The Dawn of Greatness

Golf first took hold in the United States in the late 1800s, and by the turn of the 20th century the material wealth and city pollution provided by the Industrial Revolution created a sudden need for recreational pastimes in the great outdoors.  This led to rapid growth in the game; although most of the first courses built in this country were for private clubs, the appeal was so widespread that by the 1890s both New York City and Boston opened municipally-funded “public” golf courses, followed soon by Chicago, Pittsburgh, and most other major cities.

Initial efforts as early as 1895 to provide public golf in Philadelphia were wholly unsuccessful; although the game continued to grow rapidly in the region during the next decade.   Indeed, a young Philadelphia golf professional named John McDermott was the first American to win the United States Open when he accomplished this feat in 1911 and repeating in 1912.  The following year an American amateur of limited means named Francis Ouimet won the same title, accelerating the popularization of the game with the American public.

During those formative years, golf legends like A.W. Tillinghast wrote passionate newspaper articles in the Philadelphia papers, pleading with the city fathers to fill an obvious need.   Part of their reason was self-serving; golfers from the City of Brotherly Love were being consistently and badly beaten in competitions against other major cities and most experts agreed the city lacked championship level golf courses where local golfers could effectively develop their skills. Others such as Robert Lesley, Hugh Wilson of Merion and Ab Smith of Huntingdon Valley, pointed out that the lack of a public courses in the city meant that many potential Philadelphia golfers simply didn’t have the opportunity to play the game.

 

Philadelphia Public Ledger, August 1911

 

This need for excellent, challenging golf courses in the Philadelphia region led to the creation of the Hugh Wilson-designed Merion East course in 1912, followed a year later by George Crump’s astounding creation at Pine Valley, generally regarded as the greatest golf course in the world.   Still, these great private courses did not address the pent-up demand for a public facility, which was now reaching a boiling point.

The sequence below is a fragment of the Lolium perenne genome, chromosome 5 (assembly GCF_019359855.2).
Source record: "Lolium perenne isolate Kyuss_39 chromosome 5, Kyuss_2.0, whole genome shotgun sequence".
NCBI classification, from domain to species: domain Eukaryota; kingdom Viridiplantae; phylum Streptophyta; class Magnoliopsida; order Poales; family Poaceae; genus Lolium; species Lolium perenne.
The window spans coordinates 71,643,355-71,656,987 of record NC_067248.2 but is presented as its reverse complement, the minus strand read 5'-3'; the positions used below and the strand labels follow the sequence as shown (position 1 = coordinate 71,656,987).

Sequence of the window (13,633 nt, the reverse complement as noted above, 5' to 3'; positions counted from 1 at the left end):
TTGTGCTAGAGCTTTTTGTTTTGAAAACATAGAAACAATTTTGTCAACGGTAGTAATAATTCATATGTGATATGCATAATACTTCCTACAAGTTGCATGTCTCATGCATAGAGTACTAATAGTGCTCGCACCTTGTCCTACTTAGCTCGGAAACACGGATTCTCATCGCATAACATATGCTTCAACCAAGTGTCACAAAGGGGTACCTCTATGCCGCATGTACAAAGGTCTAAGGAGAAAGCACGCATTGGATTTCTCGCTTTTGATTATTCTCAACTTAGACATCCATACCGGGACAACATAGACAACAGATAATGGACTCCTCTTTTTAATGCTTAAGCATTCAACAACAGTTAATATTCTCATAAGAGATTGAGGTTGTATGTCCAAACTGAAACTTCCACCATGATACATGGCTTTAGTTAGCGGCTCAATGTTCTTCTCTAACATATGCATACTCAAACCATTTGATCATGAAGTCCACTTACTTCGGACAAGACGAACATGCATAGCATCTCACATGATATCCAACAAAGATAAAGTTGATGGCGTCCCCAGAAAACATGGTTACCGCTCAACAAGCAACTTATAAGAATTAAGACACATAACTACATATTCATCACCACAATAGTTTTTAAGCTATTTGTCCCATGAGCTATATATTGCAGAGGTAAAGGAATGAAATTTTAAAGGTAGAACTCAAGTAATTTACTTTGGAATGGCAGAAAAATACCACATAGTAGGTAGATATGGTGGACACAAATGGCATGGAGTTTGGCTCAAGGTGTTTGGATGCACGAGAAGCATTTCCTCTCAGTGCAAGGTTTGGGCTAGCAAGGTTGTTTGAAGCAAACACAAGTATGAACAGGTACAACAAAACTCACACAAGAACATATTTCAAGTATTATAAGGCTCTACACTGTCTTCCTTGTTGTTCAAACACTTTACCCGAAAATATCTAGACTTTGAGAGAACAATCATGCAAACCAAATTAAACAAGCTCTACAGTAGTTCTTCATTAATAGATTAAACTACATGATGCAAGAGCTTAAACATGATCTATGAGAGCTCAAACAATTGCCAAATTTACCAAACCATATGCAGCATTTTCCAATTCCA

With the game rapidly growing, the Golf Association of Philadelphia, City Council and the Mayor’s office, looked to create a suitable public course for the citizens of Philadelphia and acquired an old parcel of farmland along Cobbs Creek in West Philadelphia.  These civic leaders turned to Hugh Wilson in 1913 for his counsel:

“I am in receipt of your query as to what is the matter with Philadelphia Golf,” Wilson said.
“My thought in the matter is that it is due to three causes:

Lack of encouragement to the younger players.
Lack of public courses.
Lack of tournaments which will bring good out-of-town players to Philadelphia.”

In 1913, Golf Association of Philadelphia (GAP) President Robert Lesley appointed a committee of expert golfers that included Hugh Wilson, George Crump, and Ab Smith to work with city officials to build the golf course.  Multiple designs were drawn and by January 1915 the city approved the final design and work commenced.

As if to make all those prior years of frustration worth the wait, from inception the plans for Cobb’s Creek were boldly ambitious and it was announced by Lesley that it would be a, “public golf course second to none in the country and equal to any in the world.”   Designed and built by the best and brightest golf “experts” in the Philadelphia region, it opened in May 1916 as an architectural tour de force.